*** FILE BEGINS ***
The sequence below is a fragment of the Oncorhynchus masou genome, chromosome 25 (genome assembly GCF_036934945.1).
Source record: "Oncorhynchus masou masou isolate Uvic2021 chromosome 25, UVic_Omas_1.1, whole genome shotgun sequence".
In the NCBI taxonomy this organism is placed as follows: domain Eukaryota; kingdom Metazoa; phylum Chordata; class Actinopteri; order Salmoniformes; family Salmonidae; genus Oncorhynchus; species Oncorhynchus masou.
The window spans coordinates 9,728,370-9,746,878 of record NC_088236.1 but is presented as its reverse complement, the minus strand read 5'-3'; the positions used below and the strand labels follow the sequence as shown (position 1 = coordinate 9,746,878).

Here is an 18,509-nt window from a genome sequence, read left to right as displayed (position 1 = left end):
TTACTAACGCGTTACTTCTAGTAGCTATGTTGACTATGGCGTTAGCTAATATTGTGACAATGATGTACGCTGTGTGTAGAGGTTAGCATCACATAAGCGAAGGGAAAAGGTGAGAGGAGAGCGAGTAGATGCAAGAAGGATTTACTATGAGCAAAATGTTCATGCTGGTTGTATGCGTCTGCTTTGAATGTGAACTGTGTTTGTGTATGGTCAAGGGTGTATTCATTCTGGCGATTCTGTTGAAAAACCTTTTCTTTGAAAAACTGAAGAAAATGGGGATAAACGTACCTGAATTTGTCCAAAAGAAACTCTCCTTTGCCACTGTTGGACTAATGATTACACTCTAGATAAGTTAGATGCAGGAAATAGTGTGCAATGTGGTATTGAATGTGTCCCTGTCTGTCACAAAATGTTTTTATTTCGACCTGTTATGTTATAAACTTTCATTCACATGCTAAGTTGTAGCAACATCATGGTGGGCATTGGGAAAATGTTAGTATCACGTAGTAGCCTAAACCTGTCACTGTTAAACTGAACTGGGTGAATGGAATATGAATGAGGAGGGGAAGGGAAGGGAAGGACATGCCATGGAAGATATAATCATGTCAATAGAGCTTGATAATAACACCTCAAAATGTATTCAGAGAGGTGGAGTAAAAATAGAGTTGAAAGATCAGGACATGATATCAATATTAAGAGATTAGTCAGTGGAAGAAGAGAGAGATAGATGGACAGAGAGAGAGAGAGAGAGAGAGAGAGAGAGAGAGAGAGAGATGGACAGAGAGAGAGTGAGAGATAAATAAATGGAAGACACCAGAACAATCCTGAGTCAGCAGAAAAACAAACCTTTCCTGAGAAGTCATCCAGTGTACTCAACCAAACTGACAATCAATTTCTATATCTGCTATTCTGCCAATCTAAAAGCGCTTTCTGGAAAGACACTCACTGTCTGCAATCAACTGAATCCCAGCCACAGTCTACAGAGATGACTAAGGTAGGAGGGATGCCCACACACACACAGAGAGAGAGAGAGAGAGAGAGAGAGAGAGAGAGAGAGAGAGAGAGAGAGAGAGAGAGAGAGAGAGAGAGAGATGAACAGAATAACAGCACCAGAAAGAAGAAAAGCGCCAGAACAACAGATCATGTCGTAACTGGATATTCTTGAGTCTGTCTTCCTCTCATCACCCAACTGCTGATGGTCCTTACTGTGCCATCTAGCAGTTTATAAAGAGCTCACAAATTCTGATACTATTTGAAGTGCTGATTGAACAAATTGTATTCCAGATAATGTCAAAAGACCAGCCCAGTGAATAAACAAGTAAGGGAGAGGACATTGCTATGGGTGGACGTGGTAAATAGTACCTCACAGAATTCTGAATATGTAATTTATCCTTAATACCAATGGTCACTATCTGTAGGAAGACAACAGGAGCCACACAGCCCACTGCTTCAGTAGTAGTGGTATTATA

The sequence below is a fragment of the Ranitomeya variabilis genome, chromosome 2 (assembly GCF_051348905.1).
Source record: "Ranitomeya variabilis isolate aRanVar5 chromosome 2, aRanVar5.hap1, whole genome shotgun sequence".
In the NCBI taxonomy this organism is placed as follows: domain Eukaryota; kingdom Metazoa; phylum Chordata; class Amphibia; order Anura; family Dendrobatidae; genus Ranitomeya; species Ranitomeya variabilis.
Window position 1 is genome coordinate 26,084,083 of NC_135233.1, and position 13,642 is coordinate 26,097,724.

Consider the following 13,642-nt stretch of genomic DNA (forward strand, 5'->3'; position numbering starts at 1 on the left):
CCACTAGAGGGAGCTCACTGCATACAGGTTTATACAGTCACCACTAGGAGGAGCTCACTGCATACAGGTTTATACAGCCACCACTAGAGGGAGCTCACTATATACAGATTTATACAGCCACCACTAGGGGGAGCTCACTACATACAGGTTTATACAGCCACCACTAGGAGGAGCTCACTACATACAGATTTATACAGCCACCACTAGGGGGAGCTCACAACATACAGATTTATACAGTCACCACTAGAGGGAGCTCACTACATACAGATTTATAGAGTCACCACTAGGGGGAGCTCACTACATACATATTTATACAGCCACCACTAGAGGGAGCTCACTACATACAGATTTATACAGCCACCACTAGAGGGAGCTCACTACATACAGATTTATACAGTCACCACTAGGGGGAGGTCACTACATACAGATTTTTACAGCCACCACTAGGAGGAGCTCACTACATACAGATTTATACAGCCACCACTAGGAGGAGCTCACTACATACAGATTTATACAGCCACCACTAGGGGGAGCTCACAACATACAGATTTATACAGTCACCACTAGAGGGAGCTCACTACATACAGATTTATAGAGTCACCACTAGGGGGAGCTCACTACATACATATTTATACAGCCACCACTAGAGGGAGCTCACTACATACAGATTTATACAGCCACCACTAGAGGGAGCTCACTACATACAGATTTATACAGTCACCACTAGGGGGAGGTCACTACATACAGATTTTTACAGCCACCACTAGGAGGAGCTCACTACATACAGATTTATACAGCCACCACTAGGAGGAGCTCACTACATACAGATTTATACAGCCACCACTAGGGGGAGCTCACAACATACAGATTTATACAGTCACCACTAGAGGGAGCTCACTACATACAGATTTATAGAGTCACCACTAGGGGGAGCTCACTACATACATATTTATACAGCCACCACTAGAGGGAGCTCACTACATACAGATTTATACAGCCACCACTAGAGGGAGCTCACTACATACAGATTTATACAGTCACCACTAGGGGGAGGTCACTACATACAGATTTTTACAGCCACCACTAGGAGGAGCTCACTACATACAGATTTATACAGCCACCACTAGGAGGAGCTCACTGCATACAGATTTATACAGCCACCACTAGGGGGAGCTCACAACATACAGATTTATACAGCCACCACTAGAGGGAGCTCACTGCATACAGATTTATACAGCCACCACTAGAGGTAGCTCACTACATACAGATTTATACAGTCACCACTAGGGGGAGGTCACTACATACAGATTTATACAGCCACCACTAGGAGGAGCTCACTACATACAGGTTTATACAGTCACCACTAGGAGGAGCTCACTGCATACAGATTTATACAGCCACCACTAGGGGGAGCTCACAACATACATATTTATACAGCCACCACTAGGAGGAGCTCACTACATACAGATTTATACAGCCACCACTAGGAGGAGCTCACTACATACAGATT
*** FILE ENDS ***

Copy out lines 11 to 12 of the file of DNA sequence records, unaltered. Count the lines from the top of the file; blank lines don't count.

Consider the following 13,642-nt stretch of genomic DNA (forward strand, 5'->3'; position numbering starts at 1 on the left):
CCACTAGAGGGAGCTCACTGCATACAGGTTTATACAGTCACCACTAGGAGGAGCTCACTGCATACAGGTTTATACAGCCACCACTAGAGGGAGCTCACTATATACAGATTTATACAGCCACCACTAGGGGGAGCTCACTACATACAGGTTTATACAGCCACCACTAGGAGGAGCTCACTACATACAGATTTATACAGCCACCACTAGGGGGAGCTCACAACATACAGATTTATACAGTCACCACTAGAGGGAGCTCACTACATACAGATTTATAGAGTCACCACTAGGGGGAGCTCACTACATACATATTTATACAGCCACCACTAGAGGGAGCTCACTACATACAGATTTATACAGCCACCACTAGAGGGAGCTCACTACATACAGATTTATACAGTCACCACTAGGGGGAGGTCACTACATACAGATTTTTACAGCCACCACTAGGAGGAGCTCACTACATACAGATTTATACAGCCACCACTAGGAGGAGCTCACTACATACAGATTTATACAGCCACCACTAGGGGGAGCTCACAACATACAGATTTATACAGTCACCACTAGAGGGAGCTCACTACATACAGATTTATAGAGTCACCACTAGGGGGAGCTCACTACATACATATTTATACAGCCACCACTAGAGGGAGCTCACTACATACAGATTTATACAGCCACCACTAGAGGGAGCTCACTACATACAGATTTATACAGTCACCACTAGGGGGAGGTCACTACATACAGATTTTTACAGCCACCACTAGGAGGAGCTCACTACATACAGATTTATACAGCCACCACTAGGAGGAGCTCACTACATACAGATTTATACAGCCACCACTAGGGGGAGCTCACAACATACAGATTTATACAGTCACCACTAGAGGGAGCTCACTACATACAGATTTATAGAGTCACCACTAGGGGGAGCTCACTACATACATATTTATACAGCCACCACTAGAGGGAGCTCACTACATACAGATTTATACAGCCACCACTAGAGGGAGCTCACTACATACAGATTTATACAGTCACCACTAGGGGGAGGTCACTACATACAGATTTTTACAGCCACCACTAGGAGGAGCTCACTACATACAGATTTATACAGCCACCACTAGGAGGAGCTCACTGCATACAGATTTATACAGCCACCACTAGGGGGAGCTCACAACATACAGATTTATACAGCCACCACTAGAGGGAGCTCACTGCATACAGATTTATACAGCCACCACTAGAGGTAGCTCACTACATACAGATTTATACAGTCACCACTAGGGGGAGGTCACTACATACAGATTTATACAGCCACCACTAGGAGGAGCTCACTACATACAGGTTTATACAGTCACCACTAGGAGGAGCTCACTGCATACAGATTTATACAGCCACCACTAGGGGGAGCTCACAACATACATATTTATACAGCCACCACTAGGAGGAGCTCACTACATACAGATTTATACAGCCACCACTAGGAGGAGCTCACTACATACAGATT